“Yeah, I do,” Dutch said patiently.
“Then go that way. I’ll tell you if you’re on the right track or not.”
“And how will you do that? Not exactly like you’ve got cameras in the sewers.”
“It’s tech stuff, you wouldn’t understand. Don’t worry, just listen to my directions and you’ll get there.”
“Okay, so South then.” Dutch grunted and motioned for James to follow.
“Oh, one more thing I should tell you,” Michael said. “I can’t tell if anything’s coming towards you. Keep your eyes and ears open. You don’t wanna get jumped by a raiding party. Or worse…”
James frowned. “What about the sewers? We’re not gonna drown in a river of crap, are we? Because if we do your ass is haunted, Michael.”
“No worries, it’s the middle of the night. There aren’t gonna be a lot of people flushing right now. Just be sure to wipe your feet before getting back in the SUV.”
They crept along the tunnel, taking occasional directions from Michael. After about ten minutes Dutch asked, “Where are we going, exactly? How do you know where the town is?”
“Well,” Michael responded, “Charleston is an old city, so there’s a lot of abandoned structures. My research into the city records indicates that there’s some parts of the sewer that aren’t used anymore. Best guess is that’s where the rats would hole up.”
“So you have no idea.”
“Not a clue.”
Dutch groaned, and they continued on. At least the masks keep the smell out. He turned a corner and froze.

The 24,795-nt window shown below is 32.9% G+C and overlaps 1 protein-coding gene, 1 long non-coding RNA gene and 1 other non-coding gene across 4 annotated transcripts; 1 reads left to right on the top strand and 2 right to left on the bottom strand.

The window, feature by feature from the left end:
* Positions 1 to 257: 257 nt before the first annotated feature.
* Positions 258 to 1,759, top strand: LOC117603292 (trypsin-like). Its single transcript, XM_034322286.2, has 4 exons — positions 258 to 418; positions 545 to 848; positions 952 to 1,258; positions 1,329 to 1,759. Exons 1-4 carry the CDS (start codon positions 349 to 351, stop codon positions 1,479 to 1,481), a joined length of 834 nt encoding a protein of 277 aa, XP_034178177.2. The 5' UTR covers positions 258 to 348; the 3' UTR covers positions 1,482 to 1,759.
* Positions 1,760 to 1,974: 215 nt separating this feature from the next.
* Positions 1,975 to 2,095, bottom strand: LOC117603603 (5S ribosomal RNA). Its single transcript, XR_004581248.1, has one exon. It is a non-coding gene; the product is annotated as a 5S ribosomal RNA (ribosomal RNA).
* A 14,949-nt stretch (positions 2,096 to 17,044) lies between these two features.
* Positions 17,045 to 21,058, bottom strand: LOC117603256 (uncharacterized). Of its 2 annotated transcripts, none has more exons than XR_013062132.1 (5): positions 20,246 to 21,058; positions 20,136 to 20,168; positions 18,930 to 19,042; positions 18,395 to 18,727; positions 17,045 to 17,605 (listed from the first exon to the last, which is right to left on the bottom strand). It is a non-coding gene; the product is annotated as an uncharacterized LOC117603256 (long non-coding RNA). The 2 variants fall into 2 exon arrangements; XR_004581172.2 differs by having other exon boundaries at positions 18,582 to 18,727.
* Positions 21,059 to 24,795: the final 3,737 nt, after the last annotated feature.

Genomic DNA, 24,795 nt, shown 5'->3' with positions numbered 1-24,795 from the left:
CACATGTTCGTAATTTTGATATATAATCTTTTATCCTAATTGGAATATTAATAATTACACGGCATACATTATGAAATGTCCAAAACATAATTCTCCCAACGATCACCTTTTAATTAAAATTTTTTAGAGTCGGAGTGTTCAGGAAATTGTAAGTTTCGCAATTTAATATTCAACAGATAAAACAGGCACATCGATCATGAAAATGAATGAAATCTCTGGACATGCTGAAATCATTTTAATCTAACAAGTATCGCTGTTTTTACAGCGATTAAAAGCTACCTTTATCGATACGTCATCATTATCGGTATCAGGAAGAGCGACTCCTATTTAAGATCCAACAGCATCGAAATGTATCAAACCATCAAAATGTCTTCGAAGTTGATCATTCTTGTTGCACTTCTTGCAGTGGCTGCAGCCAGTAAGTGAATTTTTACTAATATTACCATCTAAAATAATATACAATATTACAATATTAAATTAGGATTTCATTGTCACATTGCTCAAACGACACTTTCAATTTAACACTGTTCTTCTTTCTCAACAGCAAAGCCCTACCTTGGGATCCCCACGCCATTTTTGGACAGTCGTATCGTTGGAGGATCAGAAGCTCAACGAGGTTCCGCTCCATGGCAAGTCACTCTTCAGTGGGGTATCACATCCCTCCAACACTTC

His night-vision contacts only let him see so far. Beyond that it was pitch black, but Dutch thought he could see something moving. He heard a rustling, then a scrape of claws.
James turned the corner and almost bumped into him, coming up short.
“What is it, boss?”
“You don’t hear that?” Dutch leveled his gun at the tunnel before him.
James was about to respond, but was cut off by a loud screech and the sound of rushing paws. His eyes widened as, out of the darkness, ratmen appeared, charging dead at them. There had to be at least five of the creatures, and they did not look happy.
Dutch didn’t waste a second. He took aim and opened fire, dropping two of the monsters.
The rest stopped, eyes wide, nostrils twitching in the darkness. They hadn’t expected anyone coming to their part of the sewers, and they certainly hadn’t expected anyone to come well-armed.
James clapped his hands over his ears, but the ringing continued. He cursed himself, fumbled in his coat pockets for his earplug, jamming it in his ear. He lifted his gun again and pointed it down the tunnel at the ratmen. They were standing in a tight group, chittering to each other and looking over their shoulders at the two humans.
Dutch raised his gun with one hand and, keeping it trained on the group, reached into his shirt and removed his badge, flashing it at them. “We’re from the Scarborough Organization,” he shouted. “We have word that you killed a woman and abducted her child. You’re going to hand the child over and we’re going to leave. Nobody else has to die if you cooperate.”
One particularly bold rat stepped forward from the group and spoke. Its voice was high-pitched yet rough, as if it wasn’t used to communicating in a human tongue. “We no have baby. You leave place. We let you go if leave now!” It extended a scabrous paw, pointing with a clawed finger back the way the two agents had come.
The older man grinned evilly, replacing his badge and taking a firmer hold on his gun. “I never mentioned that the kid was a baby. Now how would you know that?”
The vermide looked nervous, shifting its eyes around warily. “N-no children! No babies! No humans here! You leave! Now!” It tried to put force into its voice, but its knees knocked together, and its paws shook.
“If there’s one thing I don’t like, it’s lying rats,” Dutch said, and raised his gun to fire.